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Fold Gallery, London, 28 April -
Review by Laurence Noga
Tectonic architecture examines a notion of collective futurity through the way it
approaches its conception of space, habitation and the poetics of construction. Both
the artists in this compelling exhibition at Fold Gallery, Asmund Havsteen-
We particularly feel the influential lens of the Russian Constructivists and the Tecton Group, an architectural group led by Berthold Lubetkin (who designed the gorilla house and the penguin pool at London Zoo). I am intrigued by the way both artists use an embodiment of those material concerns and a dynamic sense of assemblage that underpins their paintings’ compositions and production.
Installation shot (L) Asmund Havsteen-
Schmidt has a dynamic sense of assemblage in his sculpted reliefs which absorb the
light with an uneven intensity. They have the presence of Robert Mangold’s early
wall works such as Red Wall (1965), or the stark graphite lines subtly modulated
in Column II (2006). Schmidt uses the Constructivists’ approach, in that the form
of Untitled (Vanish) 02 is dictated by the materials, but we also sense the putting
together of the pre-
The Temptation to Exist (2017) has a sense of the phosphorescent light often seen
in Dan Flavin’s ground-
Florian Schmidt, Untitled (Concurrent) 03 2015 Acrylic gel, lacquer, vinyl, cardboard, canvas, wood 114 x 74 x 24 cm. Image courtesy Fold Gallery and the artist
Schmidt also has an eye for unsettling combinations, and you can’t help but begin
to read these two (closely-
Installation view: (L) Asmund Havsteen-
With Maximum View (2017) the depth of field brings about an eerie sense of isolation in the composition of this strange architectural vista. The character of the house and the scale of the work asks another question about its occupation. Have its occupants long since left the blinding monochrome whiteness of the building, and what have they left behind? With its frozen selection of colour and enhanced lighting with a suggestion of electricity, this work has an afterlife which questions both the architecture and the emotions and memories it elicits.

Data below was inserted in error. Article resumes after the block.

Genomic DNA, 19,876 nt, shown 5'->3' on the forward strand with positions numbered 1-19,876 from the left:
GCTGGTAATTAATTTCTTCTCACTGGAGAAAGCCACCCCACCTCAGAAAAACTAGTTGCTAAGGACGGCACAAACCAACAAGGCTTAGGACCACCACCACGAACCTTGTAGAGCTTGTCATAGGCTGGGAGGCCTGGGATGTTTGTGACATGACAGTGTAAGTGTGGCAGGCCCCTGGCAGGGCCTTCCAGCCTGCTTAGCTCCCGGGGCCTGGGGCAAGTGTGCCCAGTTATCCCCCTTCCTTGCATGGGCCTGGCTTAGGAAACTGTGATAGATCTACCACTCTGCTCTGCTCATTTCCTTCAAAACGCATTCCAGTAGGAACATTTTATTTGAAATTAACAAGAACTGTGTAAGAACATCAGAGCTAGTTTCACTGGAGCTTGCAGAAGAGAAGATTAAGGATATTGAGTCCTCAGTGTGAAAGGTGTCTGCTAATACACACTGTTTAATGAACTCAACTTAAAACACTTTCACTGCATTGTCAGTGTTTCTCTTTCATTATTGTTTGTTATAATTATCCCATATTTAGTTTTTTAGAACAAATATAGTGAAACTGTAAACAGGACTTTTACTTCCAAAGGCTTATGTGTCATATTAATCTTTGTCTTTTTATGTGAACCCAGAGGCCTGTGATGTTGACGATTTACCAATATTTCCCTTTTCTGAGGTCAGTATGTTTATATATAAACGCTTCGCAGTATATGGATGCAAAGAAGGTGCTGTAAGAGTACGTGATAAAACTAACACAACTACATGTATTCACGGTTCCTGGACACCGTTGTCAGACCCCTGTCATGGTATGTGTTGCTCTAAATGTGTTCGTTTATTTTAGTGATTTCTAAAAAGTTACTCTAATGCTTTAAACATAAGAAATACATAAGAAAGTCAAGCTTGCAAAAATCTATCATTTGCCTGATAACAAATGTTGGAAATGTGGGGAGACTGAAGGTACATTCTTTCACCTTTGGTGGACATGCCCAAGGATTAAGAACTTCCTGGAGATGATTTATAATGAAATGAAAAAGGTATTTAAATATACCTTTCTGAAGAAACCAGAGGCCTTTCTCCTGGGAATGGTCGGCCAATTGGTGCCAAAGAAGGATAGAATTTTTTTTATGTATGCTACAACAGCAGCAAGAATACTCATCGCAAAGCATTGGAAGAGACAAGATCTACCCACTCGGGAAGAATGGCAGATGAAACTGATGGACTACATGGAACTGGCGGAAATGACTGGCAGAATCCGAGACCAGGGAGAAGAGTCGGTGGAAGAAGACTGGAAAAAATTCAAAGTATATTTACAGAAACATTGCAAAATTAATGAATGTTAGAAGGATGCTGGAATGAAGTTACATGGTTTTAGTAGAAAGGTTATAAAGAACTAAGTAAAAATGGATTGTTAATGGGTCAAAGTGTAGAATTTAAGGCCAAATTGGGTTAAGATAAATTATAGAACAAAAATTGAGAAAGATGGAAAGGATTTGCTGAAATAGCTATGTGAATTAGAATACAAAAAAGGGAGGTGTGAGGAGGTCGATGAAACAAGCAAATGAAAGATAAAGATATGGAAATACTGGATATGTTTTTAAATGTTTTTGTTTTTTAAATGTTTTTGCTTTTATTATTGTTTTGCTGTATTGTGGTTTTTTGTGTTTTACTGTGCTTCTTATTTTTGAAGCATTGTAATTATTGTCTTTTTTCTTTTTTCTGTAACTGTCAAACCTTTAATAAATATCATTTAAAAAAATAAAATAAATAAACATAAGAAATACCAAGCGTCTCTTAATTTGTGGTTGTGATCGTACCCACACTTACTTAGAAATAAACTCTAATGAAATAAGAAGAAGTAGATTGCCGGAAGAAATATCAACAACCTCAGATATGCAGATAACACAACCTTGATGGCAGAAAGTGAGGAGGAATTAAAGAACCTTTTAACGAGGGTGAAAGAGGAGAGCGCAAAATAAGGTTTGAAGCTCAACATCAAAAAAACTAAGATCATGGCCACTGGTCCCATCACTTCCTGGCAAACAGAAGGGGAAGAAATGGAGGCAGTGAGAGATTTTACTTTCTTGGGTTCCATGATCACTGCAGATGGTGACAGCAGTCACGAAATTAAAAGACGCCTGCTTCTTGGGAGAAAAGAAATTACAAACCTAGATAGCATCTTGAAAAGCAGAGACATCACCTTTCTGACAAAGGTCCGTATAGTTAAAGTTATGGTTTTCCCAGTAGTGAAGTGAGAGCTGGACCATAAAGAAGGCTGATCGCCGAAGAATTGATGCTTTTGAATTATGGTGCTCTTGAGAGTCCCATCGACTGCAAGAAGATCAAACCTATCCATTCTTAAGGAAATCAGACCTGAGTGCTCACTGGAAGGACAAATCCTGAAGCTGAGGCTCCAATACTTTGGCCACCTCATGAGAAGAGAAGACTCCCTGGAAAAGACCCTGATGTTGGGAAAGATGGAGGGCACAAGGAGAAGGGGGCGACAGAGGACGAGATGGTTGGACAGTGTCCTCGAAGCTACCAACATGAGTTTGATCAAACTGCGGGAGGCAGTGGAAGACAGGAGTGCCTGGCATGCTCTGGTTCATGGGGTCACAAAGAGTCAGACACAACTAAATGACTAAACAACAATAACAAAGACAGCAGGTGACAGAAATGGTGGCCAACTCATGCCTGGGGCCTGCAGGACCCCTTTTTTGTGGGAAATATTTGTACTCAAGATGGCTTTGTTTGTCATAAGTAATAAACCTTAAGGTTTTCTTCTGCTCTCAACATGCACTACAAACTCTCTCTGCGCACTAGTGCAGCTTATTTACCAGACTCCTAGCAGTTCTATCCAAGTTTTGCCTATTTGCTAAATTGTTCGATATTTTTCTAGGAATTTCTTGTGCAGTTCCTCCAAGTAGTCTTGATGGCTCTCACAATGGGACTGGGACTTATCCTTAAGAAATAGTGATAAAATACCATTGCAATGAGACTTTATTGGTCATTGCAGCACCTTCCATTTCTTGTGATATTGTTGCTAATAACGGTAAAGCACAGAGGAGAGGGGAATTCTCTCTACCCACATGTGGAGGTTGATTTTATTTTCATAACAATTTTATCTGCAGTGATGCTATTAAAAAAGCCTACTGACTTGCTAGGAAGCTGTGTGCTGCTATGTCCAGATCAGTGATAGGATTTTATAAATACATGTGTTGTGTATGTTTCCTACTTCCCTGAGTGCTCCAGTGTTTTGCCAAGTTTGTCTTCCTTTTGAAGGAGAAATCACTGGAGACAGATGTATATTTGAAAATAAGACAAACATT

The stapling of the surfaces in Schmidt’s Untitled (Link) 03 and Untitled (Link)
04 allow a reading of the surface from above, and very close to the lacquered surface.
It activates a map of memories guiding us across its territory. The approach initially
has an intuitive quality; we sense that the process of creating each segment of the
initial structure has been carried out at high speed. As the layers of acrylic are
built up the journey is re-
The embodiment and history of architecture is fundamental to this exhibition. The differences in approach allow us to question the manipulation of made space and place, but it’s the physical impulse that resonates, drawing out memories through its uncanny presence.
Installation view (L) Florian Schmidt Untitled (Link) 04 2015 Acrylic, lacquer, vinyl, cardboard, wood 150 x 120 cm. Image courtesy Fold Gallery.